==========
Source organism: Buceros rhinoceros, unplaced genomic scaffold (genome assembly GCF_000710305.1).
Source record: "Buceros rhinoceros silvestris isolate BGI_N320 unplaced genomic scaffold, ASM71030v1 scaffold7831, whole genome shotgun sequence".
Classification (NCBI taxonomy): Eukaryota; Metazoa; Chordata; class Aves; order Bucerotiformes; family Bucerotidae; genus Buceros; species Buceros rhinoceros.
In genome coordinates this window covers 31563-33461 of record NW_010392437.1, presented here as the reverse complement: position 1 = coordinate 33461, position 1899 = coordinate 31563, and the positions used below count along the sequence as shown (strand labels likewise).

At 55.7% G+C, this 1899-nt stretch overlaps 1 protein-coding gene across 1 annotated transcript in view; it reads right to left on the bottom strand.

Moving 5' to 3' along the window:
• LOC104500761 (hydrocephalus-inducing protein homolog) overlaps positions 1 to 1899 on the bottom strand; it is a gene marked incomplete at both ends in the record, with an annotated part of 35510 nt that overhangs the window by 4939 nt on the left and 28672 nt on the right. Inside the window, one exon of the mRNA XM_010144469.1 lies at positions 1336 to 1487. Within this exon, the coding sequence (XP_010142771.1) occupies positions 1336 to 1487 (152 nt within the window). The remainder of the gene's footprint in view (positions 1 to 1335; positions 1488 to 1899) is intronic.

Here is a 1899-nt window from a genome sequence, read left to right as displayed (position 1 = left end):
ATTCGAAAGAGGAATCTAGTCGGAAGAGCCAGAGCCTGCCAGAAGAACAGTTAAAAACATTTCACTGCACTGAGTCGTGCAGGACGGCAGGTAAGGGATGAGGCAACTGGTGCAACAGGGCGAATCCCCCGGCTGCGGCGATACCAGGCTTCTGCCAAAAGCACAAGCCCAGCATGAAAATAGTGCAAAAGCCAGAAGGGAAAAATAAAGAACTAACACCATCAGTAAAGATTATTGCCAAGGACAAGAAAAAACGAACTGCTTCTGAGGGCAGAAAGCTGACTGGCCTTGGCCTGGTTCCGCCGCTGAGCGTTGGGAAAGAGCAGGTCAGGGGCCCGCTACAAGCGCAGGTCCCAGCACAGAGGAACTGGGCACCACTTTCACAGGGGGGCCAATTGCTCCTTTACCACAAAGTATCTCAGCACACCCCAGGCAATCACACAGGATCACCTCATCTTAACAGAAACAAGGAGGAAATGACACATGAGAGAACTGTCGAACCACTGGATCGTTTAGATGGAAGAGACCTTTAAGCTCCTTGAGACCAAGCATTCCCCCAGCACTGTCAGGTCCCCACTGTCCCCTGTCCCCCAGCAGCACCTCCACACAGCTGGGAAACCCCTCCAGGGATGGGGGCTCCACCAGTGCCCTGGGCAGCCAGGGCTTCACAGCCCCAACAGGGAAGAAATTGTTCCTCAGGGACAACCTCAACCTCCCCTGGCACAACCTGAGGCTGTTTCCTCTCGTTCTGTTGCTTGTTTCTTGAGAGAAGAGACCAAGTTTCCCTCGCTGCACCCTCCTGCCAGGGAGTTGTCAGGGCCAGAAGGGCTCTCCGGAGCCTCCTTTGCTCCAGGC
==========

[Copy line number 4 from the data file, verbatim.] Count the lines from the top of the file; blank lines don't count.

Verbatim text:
In genome coordinates this window covers 31563-33461 of record NW_010392437.1, presented here as the reverse complement: position 1 = coordinate 33461, position 1899 = coordinate 31563, and the positions used below count along the sequence as shown (strand labels likewise).